I hate New England.  I hate New England so much it makes me forget how much I hate New York.  The life of an NFL fan is a tough one, especially for us Philadelphians.  I’m a mid-20’s man living in between two cities (Boston and New York) who not only get more respect than my home town, but I have to see their teams succeed year in and out.

As I walked the streets of Boston on Sunday there was electricity in the air.  The city was a buzz with its natives butting against collegiate transplants in rabid anticipation for the big game.  Egos and jerseys dominated Commonwealth Avenue, and for the first time in a while I kept the afternoon low key.

There were no hours of ESPN, no scheme breakdowns, no score differentials.  This year I had a different plan.  Something to keep me and the other “lousy team” fans occupied.  A little thing called peripheral sports betting.

This year the national anthem clocked in at one minute and thirty six seconds.  I bet the “under 1:30” and lost twenty-five dollars.  That was just the tip of the monetary iceberg.  Betting on the game is one thing but when you hate both teams all you have left is betting on the length of the halftime show, the number of appearances by Peyton Manning, and the times the announcers mention Gisele.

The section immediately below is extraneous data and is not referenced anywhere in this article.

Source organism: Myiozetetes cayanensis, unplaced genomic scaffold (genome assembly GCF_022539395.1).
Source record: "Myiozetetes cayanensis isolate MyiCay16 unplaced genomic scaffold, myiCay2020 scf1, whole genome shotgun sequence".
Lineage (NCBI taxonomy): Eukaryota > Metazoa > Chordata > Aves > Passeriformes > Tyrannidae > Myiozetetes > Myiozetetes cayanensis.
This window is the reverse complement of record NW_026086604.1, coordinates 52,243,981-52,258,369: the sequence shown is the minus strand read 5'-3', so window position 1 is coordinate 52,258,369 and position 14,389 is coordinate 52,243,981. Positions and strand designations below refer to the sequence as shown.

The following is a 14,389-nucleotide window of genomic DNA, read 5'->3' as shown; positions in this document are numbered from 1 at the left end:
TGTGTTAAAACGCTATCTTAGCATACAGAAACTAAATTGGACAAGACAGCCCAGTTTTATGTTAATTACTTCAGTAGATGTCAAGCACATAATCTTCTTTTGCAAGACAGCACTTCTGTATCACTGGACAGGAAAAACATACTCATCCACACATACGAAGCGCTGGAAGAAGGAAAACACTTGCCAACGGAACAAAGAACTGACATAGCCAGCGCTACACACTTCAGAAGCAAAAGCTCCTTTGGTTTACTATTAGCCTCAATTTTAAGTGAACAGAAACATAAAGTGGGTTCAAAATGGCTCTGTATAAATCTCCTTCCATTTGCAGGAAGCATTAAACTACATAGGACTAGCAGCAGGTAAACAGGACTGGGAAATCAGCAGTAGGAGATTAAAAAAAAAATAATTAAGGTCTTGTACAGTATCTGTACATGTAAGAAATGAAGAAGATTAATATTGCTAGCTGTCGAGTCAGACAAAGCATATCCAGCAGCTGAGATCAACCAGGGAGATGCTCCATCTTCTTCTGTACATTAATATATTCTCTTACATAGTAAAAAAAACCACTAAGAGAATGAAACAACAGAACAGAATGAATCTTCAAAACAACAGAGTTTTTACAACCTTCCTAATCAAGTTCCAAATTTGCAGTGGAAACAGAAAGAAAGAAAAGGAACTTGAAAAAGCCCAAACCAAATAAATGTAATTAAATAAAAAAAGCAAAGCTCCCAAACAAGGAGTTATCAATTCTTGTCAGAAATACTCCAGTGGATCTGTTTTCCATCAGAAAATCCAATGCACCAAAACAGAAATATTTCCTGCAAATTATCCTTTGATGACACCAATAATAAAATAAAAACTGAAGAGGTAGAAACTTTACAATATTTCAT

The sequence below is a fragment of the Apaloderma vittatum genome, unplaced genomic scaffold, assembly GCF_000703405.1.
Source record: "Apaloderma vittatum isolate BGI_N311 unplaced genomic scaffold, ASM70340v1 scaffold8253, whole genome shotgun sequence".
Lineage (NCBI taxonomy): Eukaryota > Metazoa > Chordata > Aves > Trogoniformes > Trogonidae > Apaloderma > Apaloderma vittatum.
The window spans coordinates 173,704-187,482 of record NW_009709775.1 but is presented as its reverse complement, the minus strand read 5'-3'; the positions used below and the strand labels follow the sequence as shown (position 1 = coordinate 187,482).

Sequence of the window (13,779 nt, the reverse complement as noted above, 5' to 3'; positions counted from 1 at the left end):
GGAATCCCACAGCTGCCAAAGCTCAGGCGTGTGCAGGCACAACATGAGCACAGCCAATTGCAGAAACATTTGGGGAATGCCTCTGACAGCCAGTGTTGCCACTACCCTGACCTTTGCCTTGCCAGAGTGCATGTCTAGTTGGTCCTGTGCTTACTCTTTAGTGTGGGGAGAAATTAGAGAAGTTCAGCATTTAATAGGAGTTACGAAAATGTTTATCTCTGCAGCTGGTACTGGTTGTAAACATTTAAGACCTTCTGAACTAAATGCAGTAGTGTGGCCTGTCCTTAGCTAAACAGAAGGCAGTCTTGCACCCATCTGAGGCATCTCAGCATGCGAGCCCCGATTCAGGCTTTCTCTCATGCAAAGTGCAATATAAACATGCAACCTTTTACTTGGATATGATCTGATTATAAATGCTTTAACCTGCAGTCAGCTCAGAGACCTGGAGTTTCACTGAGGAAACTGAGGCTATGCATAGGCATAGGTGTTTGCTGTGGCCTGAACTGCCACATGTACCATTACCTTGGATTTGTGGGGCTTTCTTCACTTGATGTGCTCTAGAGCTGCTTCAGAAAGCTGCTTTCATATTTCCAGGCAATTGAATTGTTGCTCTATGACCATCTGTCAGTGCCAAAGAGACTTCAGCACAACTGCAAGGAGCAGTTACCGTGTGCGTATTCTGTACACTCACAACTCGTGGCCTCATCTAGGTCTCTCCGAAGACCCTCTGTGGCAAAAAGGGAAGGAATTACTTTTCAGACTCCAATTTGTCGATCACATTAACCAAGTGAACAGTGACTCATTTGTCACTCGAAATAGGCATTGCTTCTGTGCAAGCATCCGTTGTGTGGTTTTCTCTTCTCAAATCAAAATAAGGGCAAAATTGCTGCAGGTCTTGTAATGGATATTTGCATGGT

I began the game down but slowly climbed my way back with a five dollar wager on the mentions of Patriot’s owner Robert Kraft’s wife dying (2).   Doubling my initial bet, I spread my cash thin on how long the first half would actually take (Over/Under 1hr 15 min).  From there I placed big on offensive gestures and was rewarded with only one via MIA’s middle finger.  I rounded off the half up fifty with a smile on my face.  While the other people were on the edge of their seats with anticipation, I was leaning back hoping Al Michaels would mention John Madden.  He did not.  Down another 25.

Peyton wasn’t shown until the end and even then not enough for me to recoup my overall hopeful that he’d be on screen four times.  The second half went on for the over.  More lost.  By the backend of the fourth quarter I was praying for a blackout in the stadium (50k to 1 odds).  Alas, everything without a hitch.

Along the way, football was played.  A team won.  A city’s heart bled, and so did my pocket.  There is nothing I love more than a Sunday full of football.  Maybe it’s the way I was raised, or my American spirit, but nothing says a chilly breeze like pigskin whistling through the air.  Nothing except the lights of Vegas helping to dull the pain of what was, again, another season full of thirty-one teams whose fans fall to their knees and cry.  See you next year.